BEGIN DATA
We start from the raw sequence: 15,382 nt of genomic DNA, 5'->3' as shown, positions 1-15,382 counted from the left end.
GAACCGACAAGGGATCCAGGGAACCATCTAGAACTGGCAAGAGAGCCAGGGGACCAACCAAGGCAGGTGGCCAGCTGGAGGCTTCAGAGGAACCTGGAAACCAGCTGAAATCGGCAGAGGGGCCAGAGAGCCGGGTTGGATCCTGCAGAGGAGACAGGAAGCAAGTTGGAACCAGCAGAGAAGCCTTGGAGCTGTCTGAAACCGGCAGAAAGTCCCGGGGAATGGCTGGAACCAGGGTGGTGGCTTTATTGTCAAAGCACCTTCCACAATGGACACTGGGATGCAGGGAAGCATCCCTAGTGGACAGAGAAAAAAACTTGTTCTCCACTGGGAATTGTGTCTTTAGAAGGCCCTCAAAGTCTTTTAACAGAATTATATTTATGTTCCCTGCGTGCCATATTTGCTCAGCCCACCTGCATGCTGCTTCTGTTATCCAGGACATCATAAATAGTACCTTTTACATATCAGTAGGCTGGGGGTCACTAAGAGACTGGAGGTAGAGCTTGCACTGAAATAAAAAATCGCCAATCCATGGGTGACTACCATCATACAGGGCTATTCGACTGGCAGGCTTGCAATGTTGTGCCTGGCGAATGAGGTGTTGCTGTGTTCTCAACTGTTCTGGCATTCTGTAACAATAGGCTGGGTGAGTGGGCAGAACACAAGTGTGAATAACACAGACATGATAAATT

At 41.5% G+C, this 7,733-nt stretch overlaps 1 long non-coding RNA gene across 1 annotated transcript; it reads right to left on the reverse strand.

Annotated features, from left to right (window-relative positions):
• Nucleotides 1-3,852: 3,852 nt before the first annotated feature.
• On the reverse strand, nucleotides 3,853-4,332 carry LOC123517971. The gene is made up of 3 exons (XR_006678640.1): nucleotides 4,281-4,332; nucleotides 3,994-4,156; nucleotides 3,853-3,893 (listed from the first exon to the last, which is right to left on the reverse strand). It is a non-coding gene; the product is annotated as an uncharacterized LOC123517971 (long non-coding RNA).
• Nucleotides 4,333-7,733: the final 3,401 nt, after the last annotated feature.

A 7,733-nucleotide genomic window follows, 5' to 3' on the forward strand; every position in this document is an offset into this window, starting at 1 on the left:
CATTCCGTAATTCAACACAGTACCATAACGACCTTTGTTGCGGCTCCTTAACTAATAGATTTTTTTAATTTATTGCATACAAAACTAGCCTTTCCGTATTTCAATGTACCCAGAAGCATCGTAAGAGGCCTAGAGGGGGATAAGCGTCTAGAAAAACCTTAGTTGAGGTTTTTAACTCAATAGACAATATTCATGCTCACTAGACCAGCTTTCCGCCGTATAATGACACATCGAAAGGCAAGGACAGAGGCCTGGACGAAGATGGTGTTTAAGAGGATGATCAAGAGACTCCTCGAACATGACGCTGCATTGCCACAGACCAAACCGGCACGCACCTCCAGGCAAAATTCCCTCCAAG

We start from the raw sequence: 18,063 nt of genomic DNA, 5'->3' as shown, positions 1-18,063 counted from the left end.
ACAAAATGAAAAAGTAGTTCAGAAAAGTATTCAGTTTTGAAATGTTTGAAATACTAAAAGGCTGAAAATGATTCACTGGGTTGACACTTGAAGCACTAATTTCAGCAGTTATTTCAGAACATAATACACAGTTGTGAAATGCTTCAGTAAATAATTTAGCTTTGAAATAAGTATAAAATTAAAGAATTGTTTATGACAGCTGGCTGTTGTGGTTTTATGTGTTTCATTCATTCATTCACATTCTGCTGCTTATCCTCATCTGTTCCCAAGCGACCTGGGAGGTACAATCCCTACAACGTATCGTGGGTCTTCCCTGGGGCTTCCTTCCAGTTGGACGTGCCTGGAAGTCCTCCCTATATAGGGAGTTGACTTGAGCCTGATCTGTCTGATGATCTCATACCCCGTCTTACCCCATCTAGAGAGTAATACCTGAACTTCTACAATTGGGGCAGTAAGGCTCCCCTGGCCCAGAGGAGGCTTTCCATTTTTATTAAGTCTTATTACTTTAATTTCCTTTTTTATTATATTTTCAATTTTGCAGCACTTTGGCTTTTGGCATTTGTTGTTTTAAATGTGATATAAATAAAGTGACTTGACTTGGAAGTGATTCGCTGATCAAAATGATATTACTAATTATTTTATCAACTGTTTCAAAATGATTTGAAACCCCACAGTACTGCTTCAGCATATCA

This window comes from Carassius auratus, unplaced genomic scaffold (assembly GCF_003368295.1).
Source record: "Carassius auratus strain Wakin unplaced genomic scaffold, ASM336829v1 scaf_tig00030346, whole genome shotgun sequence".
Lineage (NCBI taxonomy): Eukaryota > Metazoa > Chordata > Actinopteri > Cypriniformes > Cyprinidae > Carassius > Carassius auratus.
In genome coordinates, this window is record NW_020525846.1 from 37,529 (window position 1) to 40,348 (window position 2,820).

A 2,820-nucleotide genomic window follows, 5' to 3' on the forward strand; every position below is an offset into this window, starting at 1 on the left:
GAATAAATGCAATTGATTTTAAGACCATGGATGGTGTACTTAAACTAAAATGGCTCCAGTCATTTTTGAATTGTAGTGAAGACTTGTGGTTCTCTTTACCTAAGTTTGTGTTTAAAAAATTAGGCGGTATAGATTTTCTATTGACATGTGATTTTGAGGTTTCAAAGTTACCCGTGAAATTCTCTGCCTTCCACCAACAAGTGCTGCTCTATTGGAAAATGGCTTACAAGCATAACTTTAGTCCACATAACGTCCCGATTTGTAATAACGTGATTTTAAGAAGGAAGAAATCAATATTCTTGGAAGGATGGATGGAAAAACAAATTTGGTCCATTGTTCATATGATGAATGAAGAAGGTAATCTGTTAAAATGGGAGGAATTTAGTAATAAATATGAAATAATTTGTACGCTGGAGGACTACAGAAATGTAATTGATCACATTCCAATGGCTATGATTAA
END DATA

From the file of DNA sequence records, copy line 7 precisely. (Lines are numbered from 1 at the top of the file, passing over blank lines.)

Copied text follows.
• Nucleotides 4,333-7,733: the final 3,401 nt, after the last annotated feature.